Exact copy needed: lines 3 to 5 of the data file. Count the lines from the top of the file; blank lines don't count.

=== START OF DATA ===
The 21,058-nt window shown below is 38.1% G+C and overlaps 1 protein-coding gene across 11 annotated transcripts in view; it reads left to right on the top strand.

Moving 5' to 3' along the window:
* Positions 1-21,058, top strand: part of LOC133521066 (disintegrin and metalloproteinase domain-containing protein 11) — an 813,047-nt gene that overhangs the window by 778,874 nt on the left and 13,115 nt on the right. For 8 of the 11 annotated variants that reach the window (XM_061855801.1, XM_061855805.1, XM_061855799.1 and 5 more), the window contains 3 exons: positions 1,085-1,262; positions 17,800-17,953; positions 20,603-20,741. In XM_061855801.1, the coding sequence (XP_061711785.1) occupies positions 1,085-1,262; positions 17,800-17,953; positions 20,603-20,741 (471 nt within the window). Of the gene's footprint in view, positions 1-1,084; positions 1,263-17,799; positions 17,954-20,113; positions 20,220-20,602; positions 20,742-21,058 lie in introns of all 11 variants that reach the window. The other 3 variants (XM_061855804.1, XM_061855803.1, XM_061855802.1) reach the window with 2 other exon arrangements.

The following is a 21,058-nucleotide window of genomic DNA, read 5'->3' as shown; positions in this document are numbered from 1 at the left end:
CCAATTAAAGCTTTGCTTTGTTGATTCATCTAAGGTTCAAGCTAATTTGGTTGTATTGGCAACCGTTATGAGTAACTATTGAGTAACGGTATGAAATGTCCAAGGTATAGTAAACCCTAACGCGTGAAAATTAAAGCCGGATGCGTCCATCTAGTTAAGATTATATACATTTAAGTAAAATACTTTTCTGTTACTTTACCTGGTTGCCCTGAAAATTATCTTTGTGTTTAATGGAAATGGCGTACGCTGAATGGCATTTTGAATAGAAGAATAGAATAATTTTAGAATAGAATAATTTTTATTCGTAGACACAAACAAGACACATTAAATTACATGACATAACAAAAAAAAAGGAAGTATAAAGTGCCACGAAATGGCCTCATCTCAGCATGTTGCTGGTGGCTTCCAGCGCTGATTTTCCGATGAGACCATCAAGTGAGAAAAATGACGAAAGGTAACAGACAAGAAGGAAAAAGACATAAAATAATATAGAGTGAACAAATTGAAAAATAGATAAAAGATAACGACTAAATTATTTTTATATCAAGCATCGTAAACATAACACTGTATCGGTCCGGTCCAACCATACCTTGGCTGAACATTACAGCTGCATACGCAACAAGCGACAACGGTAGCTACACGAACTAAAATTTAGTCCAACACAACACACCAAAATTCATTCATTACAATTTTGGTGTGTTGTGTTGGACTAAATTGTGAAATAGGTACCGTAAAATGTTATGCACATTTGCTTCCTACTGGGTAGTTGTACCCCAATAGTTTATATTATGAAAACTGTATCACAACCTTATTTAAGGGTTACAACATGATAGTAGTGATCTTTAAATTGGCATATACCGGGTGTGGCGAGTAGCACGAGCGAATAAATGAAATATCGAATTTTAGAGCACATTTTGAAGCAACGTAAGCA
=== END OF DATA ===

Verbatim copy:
* Positions 1-21,058, top strand: part of LOC133521066 (disintegrin and metalloproteinase domain-containing protein 11) — an 813,047-nt gene that overhangs the window by 778,874 nt on the left and 13,115 nt on the right. For 8 of the 11 annotated variants that reach the window (XM_061855801.1, XM_061855805.1, XM_061855799.1 and 5 more), the window contains 3 exons: positions 1,085-1,262; positions 17,800-17,953; positions 20,603-20,741. In XM_061855801.1, the coding sequence (XP_061711785.1) occupies positions 1,085-1,262; positions 17,800-17,953; positions 20,603-20,741 (471 nt within the window). Of the gene's footprint in view, positions 1-1,084; positions 1,263-17,799; positions 17,954-20,113; positions 20,220-20,602; positions 20,742-21,058 lie in introns of all 11 variants that reach the window. The other 3 variants (XM_061855804.1, XM_061855803.1, XM_061855802.1) reach the window with 2 other exon arrangements.

The following is a 21,058-nucleotide window of genomic DNA, read 5'->3' as shown; positions in this document are numbered from 1 at the left end:
CCAATTAAAGCTTTGCTTTGTTGATTCATCTAAGGTTCAAGCTAATTTGGTTGTATTGGCAACCGTTATGAGTAACTATTGAGTAACGGTATGAAATGTCCAAGGTATAGTAAACCCTAACGCGTGAAAATTAAAGCCGGATGCGTCCATCTAGTTAAGATTATATACATTTAAGTAAAATACTTTTCTGTTACTTTACCTGGTTGCCCTGAAAATTATCTTTGTGTTTAATGGAAATGGCGTACGCTGAATGGCATTTTGAATAGAAGAATAGAATAATTTTAGAATAGAATAATTTTTATTCGTAGACACAAACAAGACACATTAAATTACATGACATAACAAAAAAAAAGGAAGTATAAAGTGCCACGAAATGGCCTCATCTCAGCATGTTGCTGGTGGCTTCCAGCGCTGATTTTCCGATGAGACCATCAAGTGAGAAAAATGACGAAAGGTAACAGACAAGAAGGAAAAAGACATAAAATAATATAGAGTGAACAAATTGAAAAATAGATAAAAGATAACGACTAAATTATTTTTATATCAAGCATCGTAAACATAACACTGTATCGGTCCGGTCCAACCATACCTTGGCTGAACATTACAGCTGCATACGCAACAAGCGACAACGGTAGCTACACGAACTAAAATTTAGTCCAACACAACACACCAAAATTCATTCATTACAATTTTGGTGTGTTGTGTTGGACTAAATTGTGAAATAGGTACCGTAAAATGTTATGCACATTTGCTTCCTACTGGGTAGTTGTACCCCAATAGTTTATATTATGAAAACTGTATCACAACCTTATTTAAGGGTTACAACATGATAGTAGTGATCTTTAAATTGGCATATACCGGGTGTGGCGAGTAGCACGAGCGAATAAATGAAATATCGAATTTTAGAGCACATTTTGAAGCAACGTAAGCA